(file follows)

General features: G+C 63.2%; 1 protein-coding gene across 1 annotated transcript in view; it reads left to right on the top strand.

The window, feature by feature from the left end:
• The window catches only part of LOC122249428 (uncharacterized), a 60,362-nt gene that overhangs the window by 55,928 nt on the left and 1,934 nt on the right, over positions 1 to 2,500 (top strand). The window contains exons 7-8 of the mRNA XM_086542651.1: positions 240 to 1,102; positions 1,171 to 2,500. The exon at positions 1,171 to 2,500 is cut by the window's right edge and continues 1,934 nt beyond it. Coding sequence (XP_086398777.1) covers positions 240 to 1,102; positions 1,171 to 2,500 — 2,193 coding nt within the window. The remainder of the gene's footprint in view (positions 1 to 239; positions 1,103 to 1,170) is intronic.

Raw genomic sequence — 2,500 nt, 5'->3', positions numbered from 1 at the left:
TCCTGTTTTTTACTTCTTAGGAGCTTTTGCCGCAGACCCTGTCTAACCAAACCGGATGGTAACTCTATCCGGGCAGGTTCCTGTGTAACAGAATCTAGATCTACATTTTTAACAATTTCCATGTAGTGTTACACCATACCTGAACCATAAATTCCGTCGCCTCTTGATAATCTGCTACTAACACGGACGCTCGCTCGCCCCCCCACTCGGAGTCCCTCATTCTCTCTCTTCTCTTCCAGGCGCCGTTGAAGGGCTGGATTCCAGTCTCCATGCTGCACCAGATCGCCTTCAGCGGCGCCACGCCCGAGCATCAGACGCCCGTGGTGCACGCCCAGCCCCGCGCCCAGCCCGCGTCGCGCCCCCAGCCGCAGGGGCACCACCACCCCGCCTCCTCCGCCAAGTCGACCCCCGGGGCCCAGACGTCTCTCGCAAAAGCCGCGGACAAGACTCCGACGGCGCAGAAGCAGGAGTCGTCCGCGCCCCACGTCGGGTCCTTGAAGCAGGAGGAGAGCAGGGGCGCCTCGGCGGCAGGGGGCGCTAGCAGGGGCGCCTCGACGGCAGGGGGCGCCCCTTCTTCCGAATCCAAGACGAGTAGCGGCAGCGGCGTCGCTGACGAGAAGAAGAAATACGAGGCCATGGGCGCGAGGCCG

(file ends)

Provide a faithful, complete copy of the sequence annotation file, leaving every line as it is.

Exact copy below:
General features: G+C 63.2%; 1 protein-coding gene across 1 annotated transcript in view; it reads left to right on the top strand.

The window, feature by feature from the left end:
• The window catches only part of LOC122249428 (uncharacterized), a 60,362-nt gene that overhangs the window by 55,928 nt on the left and 1,934 nt on the right, over positions 1 to 2,500 (top strand). The window contains exons 7-8 of the mRNA XM_086542651.1: positions 240 to 1,102; positions 1,171 to 2,500. The exon at positions 1,171 to 2,500 is cut by the window's right edge and continues 1,934 nt beyond it. Coding sequence (XP_086398777.1) covers positions 240 to 1,102; positions 1,171 to 2,500 — 2,193 coding nt within the window. The remainder of the gene's footprint in view (positions 1 to 239; positions 1,103 to 1,170) is intronic.

Raw genomic sequence — 2,500 nt, 5'->3', positions numbered from 1 at the left:
TCCTGTTTTTTACTTCTTAGGAGCTTTTGCCGCAGACCCTGTCTAACCAAACCGGATGGTAACTCTATCCGGGCAGGTTCCTGTGTAACAGAATCTAGATCTACATTTTTAACAATTTCCATGTAGTGTTACACCATACCTGAACCATAAATTCCGTCGCCTCTTGATAATCTGCTACTAACACGGACGCTCGCTCGCCCCCCCACTCGGAGTCCCTCATTCTCTCTCTTCTCTTCCAGGCGCCGTTGAAGGGCTGGATTCCAGTCTCCATGCTGCACCAGATCGCCTTCAGCGGCGCCACGCCCGAGCATCAGACGCCCGTGGTGCACGCCCAGCCCCGCGCCCAGCCCGCGTCGCGCCCCCAGCCGCAGGGGCACCACCACCCCGCCTCCTCCGCCAAGTCGACCCCCGGGGCCCAGACGTCTCTCGCAAAAGCCGCGGACAAGACTCCGACGGCGCAGAAGCAGGAGTCGTCCGCGCCCCACGTCGGGTCCTTGAAGCAGGAGGAGAGCAGGGGCGCCTCGGCGGCAGGGGGCGCTAGCAGGGGCGCCTCGACGGCAGGGGGCGCCCCTTCTTCCGAATCCAAGACGAGTAGCGGCAGCGGCGTCGCTGACGAGAAGAAGAAATACGAGGCCATGGGCGCGAGGCCG